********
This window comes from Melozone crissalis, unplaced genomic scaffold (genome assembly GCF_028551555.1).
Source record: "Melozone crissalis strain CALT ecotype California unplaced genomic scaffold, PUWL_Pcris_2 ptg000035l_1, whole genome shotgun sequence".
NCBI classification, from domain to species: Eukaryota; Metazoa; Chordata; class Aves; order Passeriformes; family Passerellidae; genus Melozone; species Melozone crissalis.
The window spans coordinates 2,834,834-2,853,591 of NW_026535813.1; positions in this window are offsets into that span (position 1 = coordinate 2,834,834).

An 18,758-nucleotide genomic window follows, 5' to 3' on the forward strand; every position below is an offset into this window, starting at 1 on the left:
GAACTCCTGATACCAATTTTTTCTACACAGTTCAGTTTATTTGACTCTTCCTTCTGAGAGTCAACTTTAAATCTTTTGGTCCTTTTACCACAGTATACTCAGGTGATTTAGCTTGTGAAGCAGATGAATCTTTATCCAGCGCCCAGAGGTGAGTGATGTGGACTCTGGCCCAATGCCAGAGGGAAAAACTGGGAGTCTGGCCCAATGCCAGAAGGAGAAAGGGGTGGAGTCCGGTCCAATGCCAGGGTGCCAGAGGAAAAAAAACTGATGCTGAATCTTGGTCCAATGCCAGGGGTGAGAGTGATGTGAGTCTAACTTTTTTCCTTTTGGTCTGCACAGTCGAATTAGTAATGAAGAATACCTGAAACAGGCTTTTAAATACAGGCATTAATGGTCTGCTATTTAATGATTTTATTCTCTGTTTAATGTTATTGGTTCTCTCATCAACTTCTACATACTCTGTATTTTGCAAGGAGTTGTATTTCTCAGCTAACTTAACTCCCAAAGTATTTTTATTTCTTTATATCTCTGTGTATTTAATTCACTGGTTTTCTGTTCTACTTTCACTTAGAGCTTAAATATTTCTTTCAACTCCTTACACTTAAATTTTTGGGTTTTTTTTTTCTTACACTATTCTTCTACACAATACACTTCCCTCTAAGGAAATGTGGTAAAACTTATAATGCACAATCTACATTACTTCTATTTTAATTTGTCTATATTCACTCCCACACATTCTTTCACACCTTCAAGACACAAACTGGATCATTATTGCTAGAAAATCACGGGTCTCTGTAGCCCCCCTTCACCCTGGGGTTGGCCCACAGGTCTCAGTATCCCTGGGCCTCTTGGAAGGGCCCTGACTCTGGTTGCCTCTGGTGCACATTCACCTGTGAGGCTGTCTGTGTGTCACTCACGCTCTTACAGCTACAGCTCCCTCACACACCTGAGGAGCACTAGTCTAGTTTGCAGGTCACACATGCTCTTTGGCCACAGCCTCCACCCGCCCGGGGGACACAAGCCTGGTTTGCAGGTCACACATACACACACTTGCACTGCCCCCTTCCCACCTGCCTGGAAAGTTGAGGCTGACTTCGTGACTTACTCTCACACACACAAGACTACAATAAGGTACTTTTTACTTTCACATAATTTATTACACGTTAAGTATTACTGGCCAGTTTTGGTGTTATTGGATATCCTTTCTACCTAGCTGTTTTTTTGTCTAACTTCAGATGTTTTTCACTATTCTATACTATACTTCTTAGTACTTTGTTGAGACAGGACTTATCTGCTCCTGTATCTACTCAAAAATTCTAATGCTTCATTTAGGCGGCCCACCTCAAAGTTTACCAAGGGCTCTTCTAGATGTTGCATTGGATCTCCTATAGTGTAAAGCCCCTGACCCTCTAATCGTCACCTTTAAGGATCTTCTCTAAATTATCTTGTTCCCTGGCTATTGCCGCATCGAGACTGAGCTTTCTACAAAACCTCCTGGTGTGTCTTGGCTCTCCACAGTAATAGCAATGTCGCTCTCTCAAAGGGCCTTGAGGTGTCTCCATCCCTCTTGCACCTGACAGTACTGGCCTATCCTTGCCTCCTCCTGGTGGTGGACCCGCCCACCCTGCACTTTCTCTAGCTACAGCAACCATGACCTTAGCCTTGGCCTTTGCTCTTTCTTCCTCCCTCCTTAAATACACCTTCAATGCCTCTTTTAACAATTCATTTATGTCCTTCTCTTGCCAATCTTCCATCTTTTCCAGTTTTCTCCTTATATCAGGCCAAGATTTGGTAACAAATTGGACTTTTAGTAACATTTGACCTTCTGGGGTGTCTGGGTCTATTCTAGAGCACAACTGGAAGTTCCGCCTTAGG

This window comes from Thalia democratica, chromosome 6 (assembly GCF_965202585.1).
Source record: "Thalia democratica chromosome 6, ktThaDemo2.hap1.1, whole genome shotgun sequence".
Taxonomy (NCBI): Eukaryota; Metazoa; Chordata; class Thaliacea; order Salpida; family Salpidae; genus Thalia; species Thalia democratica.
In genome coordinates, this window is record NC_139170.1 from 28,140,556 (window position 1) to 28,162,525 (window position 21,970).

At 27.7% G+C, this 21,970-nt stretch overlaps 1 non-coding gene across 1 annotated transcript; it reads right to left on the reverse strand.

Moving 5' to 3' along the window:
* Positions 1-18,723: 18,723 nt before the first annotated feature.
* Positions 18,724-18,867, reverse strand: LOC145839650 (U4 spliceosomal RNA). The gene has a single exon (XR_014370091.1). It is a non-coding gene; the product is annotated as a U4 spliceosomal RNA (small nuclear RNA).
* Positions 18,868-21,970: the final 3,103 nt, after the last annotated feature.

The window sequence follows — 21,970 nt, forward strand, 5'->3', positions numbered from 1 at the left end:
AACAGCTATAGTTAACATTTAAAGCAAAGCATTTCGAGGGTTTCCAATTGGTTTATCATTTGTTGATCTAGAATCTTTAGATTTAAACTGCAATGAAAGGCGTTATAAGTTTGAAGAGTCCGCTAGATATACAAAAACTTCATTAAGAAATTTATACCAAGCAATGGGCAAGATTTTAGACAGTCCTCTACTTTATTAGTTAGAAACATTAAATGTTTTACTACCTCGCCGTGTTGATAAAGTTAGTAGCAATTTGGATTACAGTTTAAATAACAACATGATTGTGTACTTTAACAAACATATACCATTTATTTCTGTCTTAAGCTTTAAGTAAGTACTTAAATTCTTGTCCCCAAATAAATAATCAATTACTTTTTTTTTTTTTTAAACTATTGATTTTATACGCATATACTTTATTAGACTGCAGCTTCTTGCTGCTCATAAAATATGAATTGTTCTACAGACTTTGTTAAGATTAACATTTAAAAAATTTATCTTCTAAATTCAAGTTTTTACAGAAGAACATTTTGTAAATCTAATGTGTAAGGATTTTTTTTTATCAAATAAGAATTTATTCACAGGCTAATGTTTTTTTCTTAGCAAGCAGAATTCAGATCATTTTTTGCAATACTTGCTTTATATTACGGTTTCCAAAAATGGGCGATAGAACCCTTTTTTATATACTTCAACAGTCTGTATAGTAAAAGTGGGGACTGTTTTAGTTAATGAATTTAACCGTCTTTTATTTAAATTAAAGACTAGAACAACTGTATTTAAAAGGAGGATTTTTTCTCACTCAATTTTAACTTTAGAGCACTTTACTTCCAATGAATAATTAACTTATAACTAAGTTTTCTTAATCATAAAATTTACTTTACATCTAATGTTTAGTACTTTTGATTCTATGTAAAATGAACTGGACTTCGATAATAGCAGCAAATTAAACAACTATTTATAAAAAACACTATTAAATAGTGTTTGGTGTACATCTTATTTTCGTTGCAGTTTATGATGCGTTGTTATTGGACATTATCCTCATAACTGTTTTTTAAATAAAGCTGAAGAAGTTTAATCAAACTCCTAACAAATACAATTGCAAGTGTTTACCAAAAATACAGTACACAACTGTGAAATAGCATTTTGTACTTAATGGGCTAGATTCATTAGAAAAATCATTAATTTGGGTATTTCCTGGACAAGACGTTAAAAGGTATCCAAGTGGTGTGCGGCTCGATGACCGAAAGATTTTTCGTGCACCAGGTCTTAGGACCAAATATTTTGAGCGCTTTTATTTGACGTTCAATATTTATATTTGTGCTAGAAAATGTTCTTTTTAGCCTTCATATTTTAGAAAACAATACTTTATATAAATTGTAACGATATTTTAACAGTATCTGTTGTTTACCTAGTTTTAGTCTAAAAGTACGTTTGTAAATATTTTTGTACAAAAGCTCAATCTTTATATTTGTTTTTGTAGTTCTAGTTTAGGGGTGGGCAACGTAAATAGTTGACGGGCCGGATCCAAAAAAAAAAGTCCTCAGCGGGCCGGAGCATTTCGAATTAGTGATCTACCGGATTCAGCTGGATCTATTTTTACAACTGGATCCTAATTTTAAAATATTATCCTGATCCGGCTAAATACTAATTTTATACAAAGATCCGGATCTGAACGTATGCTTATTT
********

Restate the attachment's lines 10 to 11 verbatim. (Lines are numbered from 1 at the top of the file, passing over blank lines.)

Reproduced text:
In genome coordinates, this window is record NC_139170.1 from 28,140,556 (window position 1) to 28,162,525 (window position 21,970).

At 27.7% G+C, this 21,970-nt stretch overlaps 1 non-coding gene across 1 annotated transcript; it reads right to left on the reverse strand.